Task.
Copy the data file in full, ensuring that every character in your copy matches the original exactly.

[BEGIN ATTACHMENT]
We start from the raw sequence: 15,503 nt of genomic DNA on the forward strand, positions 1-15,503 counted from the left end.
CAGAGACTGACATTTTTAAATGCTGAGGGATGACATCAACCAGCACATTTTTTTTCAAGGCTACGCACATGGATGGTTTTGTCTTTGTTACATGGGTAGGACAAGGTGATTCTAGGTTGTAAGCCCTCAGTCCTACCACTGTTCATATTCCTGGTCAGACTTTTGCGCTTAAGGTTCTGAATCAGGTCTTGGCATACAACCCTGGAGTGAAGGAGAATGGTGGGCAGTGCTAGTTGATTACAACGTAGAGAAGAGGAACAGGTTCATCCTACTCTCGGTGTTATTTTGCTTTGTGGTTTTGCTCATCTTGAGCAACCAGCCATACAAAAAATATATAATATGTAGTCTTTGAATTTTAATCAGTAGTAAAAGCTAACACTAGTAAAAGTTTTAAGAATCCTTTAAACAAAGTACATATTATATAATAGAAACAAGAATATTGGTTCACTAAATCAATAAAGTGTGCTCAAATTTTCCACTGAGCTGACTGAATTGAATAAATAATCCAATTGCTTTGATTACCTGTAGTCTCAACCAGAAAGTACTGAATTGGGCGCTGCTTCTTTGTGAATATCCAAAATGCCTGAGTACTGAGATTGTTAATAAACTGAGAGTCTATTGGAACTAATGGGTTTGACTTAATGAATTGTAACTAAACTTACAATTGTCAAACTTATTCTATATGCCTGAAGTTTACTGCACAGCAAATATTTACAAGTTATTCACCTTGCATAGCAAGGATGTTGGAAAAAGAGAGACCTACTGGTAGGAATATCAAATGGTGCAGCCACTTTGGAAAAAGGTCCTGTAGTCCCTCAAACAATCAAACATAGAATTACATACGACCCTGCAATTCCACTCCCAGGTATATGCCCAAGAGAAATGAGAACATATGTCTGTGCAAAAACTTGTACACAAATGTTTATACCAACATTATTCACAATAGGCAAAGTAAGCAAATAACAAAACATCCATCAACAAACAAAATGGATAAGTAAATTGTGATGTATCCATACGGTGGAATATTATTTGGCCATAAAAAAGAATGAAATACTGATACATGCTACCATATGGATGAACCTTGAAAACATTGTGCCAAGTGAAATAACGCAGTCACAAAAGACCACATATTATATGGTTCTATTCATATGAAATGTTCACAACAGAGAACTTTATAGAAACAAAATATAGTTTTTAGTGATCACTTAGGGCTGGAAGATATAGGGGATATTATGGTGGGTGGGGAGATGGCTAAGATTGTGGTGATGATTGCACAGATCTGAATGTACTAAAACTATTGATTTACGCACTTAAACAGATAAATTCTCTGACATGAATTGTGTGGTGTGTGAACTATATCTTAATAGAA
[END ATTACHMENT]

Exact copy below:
We start from the raw sequence: 15,503 nt of genomic DNA on the forward strand, positions 1-15,503 counted from the left end.
CAGAGACTGACATTTTTAAATGCTGAGGGATGACATCAACCAGCACATTTTTTTTCAAGGCTACGCACATGGATGGTTTTGTCTTTGTTACATGGGTAGGACAAGGTGATTCTAGGTTGTAAGCCCTCAGTCCTACCACTGTTCATATTCCTGGTCAGACTTTTGCGCTTAAGGTTCTGAATCAGGTCTTGGCATACAACCCTGGAGTGAAGGAGAATGGTGGGCAGTGCTAGTTGATTACAACGTAGAGAAGAGGAACAGGTTCATCCTACTCTCGGTGTTATTTTGCTTTGTGGTTTTGCTCATCTTGAGCAACCAGCCATACAAAAAATATATAATATGTAGTCTTTGAATTTTAATCAGTAGTAAAAGCTAACACTAGTAAAAGTTTTAAGAATCCTTTAAACAAAGTACATATTATATAATAGAAACAAGAATATTGGTTCACTAAATCAATAAAGTGTGCTCAAATTTTCCACTGAGCTGACTGAATTGAATAAATAATCCAATTGCTTTGATTACCTGTAGTCTCAACCAGAAAGTACTGAATTGGGCGCTGCTTCTTTGTGAATATCCAAAATGCCTGAGTACTGAGATTGTTAATAAACTGAGAGTCTATTGGAACTAATGGGTTTGACTTAATGAATTGTAACTAAACTTACAATTGTCAAACTTATTCTATATGCCTGAAGTTTACTGCACAGCAAATATTTACAAGTTATTCACCTTGCATAGCAAGGATGTTGGAAAAAGAGAGACCTACTGGTAGGAATATCAAATGGTGCAGCCACTTTGGAAAAAGGTCCTGTAGTCCCTCAAACAATCAAACATAGAATTACATACGACCCTGCAATTCCACTCCCAGGTATATGCCCAAGAGAAATGAGAACATATGTCTGTGCAAAAACTTGTACACAAATGTTTATACCAACATTATTCACAATAGGCAAAGTAAGCAAATAACAAAACATCCATCAACAAACAAAATGGATAAGTAAATTGTGATGTATCCATACGGTGGAATATTATTTGGCCATAAAAAAGAATGAAATACTGATACATGCTACCATATGGATGAACCTTGAAAACATTGTGCCAAGTGAAATAACGCAGTCACAAAAGACCACATATTATATGGTTCTATTCATATGAAATGTTCACAACAGAGAACTTTATAGAAACAAAATATAGTTTTTAGTGATCACTTAGGGCTGGAAGATATAGGGGATATTATGGTGGGTGGGGAGATGGCTAAGATTGTGGTGATGATTGCACAGATCTGAATGTACTAAAACTATTGATTTACGCACTTAAACAGATAAATTCTCTGACATGAATTGTGTGGTGTGTGAACTATATCTTAATAGAA